On July 29th, in American Meat Institute v. U.S. Department of Agriculture, the U.S. Court of Appeals for the D.C. Circuit, sitting en banc, held that country-of-origin labeling of meat products is not unconstitutionally compelled speech in violation of the First Amendment.  This outcome increases the likelihood that the full D.C. Circuit will rehear the court’s earlier decision National Association of Manufacturers v. SEC, in which a three-judge panel struck down the portion of the SEC’s Conflicts Mineral Rule that required companies to describe certain products as not “DRC conflict free”, as unconstitutionally compelled speech. 

In National Association of Manufacturers, the court declined to apply the more lenient standard of review set forth in Zauderer v. Office of Disciplinary Counsel, 471 U.S. 626 (1985), under which mandated disclosures do not violate the First Amendment if they are limited to purely factual and uncontroversial information and are reasonably related the government’s interest in preventing consumer deception.  The court rejected the SEC’s argument that Zauderer should be applied more broadly to disclosure requirements that serve other government interests, such as those related to the disclosure of conflict minerals.   Because the Conflict Minerals Rule is not related to the State’s interest in preventing consumer deception, the court applied the higher intermediate standard of scrutiny for commercial speech articulated in Central Hudson Gas & Electric Corp. v. Public Service Commission, 447 U.S. 557 (1980). Under Central Hudson, the government must show that a substantial government interest that is directly and materially advanced by the restriction, and that the restriction is narrowly tailored to serve the substantial government interest.  The disclosure requirements in the Conflict Minerals Rule failed to meet this higher standard. 

The SEC subsequently requested an en banc rehearing of National Association of Manufacturers, pending the outcome of American Meat Institute.   Now, the full court has explicitly rejected the panel’s narrow application of Zauderer: “To the extent that other cases in this circuit may be read as holding to the contrary and limiting Zauderer to cases in which the government points to an interest in correcting deception, we now overrule them.”  Specifically, the court, applying Zauderer, upheld the Department of Agriculture’s regulation requiring country-of-origin labeling for meat products, even though the government interest was not the prevention of deception, but rather the context and long history of country-of-origin disclosures that enable consumers to choose American-made products, the consumer interest in extending such requirements to food products, and the individual health concerns and market impacts that arise in an outbreak of a food-borne illness.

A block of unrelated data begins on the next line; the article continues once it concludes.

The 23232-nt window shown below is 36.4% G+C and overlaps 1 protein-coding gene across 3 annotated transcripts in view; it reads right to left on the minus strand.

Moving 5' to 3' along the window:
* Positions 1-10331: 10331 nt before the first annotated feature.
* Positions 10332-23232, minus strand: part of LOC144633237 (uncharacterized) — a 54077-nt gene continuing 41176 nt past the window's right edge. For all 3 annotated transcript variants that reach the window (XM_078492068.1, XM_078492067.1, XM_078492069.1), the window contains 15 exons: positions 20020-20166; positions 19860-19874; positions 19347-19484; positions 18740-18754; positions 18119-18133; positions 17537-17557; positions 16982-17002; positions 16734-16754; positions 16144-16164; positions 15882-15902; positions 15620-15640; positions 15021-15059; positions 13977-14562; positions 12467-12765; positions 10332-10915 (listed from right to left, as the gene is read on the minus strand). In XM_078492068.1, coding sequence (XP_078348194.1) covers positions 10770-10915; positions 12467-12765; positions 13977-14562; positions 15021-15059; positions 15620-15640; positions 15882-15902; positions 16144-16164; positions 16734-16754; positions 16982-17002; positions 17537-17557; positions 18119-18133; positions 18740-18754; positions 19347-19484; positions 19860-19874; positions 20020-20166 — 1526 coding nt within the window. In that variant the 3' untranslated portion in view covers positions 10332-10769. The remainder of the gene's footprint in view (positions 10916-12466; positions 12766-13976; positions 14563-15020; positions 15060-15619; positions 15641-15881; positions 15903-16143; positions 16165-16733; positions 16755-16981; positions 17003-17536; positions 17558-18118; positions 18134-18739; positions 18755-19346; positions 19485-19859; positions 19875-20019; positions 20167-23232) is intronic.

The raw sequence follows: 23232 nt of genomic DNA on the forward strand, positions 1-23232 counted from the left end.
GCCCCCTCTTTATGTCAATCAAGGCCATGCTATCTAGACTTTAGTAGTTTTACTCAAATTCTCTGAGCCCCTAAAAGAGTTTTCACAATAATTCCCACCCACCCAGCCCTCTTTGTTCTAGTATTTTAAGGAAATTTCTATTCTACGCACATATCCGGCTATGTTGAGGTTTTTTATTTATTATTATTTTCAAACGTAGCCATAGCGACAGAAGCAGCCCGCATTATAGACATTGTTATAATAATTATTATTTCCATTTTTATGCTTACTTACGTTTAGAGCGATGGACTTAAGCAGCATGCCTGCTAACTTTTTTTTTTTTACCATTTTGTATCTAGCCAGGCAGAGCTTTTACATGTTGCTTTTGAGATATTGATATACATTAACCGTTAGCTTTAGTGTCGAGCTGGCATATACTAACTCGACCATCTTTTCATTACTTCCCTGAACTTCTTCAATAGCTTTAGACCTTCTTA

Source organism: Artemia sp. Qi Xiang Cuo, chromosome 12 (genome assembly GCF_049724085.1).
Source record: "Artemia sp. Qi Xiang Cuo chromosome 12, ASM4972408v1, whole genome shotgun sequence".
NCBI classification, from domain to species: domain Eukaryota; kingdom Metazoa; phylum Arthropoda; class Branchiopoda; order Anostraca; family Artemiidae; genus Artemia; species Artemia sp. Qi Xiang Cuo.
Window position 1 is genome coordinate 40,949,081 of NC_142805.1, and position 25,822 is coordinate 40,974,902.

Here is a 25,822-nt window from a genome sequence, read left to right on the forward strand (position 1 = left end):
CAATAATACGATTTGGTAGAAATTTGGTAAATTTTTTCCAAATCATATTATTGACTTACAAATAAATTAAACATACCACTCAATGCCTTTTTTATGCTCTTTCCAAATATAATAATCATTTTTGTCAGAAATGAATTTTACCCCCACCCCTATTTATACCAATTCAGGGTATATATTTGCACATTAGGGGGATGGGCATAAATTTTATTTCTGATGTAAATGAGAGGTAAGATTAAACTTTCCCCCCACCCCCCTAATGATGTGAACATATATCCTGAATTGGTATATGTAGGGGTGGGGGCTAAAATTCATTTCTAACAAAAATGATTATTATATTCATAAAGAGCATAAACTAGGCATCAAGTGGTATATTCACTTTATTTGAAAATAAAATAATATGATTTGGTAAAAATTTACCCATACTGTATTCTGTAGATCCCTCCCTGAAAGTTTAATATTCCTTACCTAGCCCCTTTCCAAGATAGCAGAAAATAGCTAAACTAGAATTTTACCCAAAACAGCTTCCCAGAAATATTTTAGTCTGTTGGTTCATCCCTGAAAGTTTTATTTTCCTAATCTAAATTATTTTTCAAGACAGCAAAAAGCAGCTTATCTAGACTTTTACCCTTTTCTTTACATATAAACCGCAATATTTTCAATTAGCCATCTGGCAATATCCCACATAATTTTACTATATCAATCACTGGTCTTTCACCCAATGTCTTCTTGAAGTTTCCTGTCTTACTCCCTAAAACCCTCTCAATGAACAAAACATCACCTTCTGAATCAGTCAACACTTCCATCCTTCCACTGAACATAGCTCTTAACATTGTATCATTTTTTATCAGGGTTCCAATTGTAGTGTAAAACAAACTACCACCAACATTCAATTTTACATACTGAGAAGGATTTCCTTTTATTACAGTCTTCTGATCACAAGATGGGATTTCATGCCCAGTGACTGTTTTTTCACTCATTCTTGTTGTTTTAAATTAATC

Even if the D.C. Circuit grants the SEC’s request for an en banc rehearing of National Association of Manufacturers, which now seems likely, it remains uncertain whether the panel’s decision will be reversed.  The key question will be whether the government’s interest in conflict minerals disclosure requirements falls within this broader interpretation of Zauderer’s government interest prong.  There are marked differences between the government’s interest in country-of-origin food labeling and in conflict mineral disclosures.